Narrowing law enforcement expenditures will not directly incentivize police to refrain from using excessive force. One elementary principle of psychology is that there needs to a connection between consequences and actions. Punishment is explicitly designed to reduce the frequency of a behavioral pattern. Applying broad sanctions will not provide specific adverse consequences to an officer who violates the rights of a suspect in custody. In order to effectively extinguish antisocial behaviors, it is best to have repercussions that impose a true hardship for the guilty parties. Eliminating qualified immunity will make the offending officer financially responsible for paying damages to victims of police brutality, thus connecting behavior with firm consequences. Most importantly, it would not punish complaint officers with reduced resources to effectively do their jobs.
Defunding also fails at realigning incentives because it leaves the institutional barriers that shelter bad cops from civil liabilities intact. Siphoning money away from the departments does not guarantee abusive actions will stop. As long as qualified immunity remains on the books, it will insulate bad actors from accountability. Per a 2014 study, instances where victims are awarded damages for law enforcement related rights violations, 99.98 % of the settlements were paid out by governments, not the offending officer! To only compound matters, there are institutional biases predisposed to rule in favor of qualified immunity. In the majority of cases that the lower courts deny protection to a police officer, these case are often overturned by a higher court. These are hurdles that simply cutting funding will not overcome.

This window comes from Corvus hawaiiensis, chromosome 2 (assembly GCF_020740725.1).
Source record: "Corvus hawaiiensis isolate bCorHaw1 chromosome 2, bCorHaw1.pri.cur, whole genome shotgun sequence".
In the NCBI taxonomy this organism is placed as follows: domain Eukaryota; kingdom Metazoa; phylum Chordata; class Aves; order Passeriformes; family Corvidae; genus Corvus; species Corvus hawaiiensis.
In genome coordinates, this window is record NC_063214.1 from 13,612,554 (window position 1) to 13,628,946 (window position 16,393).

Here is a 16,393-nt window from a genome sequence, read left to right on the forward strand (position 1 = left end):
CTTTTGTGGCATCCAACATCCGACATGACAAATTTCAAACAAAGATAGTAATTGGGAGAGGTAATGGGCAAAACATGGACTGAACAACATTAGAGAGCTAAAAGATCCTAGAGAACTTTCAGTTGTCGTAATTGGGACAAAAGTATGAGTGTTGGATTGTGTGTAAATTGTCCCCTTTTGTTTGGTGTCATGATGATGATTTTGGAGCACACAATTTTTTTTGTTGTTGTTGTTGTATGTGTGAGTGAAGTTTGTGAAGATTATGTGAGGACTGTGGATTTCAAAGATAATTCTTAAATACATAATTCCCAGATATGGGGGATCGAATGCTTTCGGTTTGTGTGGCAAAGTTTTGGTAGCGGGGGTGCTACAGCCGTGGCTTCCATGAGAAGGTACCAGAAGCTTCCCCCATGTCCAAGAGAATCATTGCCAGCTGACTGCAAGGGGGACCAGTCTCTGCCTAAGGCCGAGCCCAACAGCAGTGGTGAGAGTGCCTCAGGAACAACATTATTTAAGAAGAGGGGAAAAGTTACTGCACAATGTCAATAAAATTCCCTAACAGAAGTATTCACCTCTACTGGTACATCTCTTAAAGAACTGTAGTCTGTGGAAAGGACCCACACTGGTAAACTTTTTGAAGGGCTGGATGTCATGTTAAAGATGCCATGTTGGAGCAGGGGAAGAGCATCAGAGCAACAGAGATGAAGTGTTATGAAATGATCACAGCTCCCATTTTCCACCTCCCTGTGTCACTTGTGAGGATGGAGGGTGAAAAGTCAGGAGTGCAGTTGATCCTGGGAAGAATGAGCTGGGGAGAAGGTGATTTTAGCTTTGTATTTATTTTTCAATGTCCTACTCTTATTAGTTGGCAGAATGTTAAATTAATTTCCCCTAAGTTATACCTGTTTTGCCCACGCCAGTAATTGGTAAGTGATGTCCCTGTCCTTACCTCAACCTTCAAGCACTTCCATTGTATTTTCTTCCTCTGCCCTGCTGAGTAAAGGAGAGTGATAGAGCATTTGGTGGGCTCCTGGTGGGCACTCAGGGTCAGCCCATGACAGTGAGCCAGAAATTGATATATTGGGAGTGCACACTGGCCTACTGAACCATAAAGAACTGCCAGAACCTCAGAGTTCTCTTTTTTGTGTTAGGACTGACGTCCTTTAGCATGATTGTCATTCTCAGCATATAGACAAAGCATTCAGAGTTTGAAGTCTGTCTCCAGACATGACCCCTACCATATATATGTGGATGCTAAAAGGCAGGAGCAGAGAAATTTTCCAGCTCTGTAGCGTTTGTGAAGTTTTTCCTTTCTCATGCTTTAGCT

One alternative to qualified immunity that would shift incentives toward better conduct would be requiring liability insurance for law enforcement – a concept formulated by Clark Neily of the Cato Institute, paralleling malpractice insurance for doctors. Once a police officer racks up a number of incidents, that officer will become too expensive to be employable and will be priced out of the job market, thus making it impossible for an officer like Derek Chauvin to be on the force for 19 years.
Defunding Is Political Suicide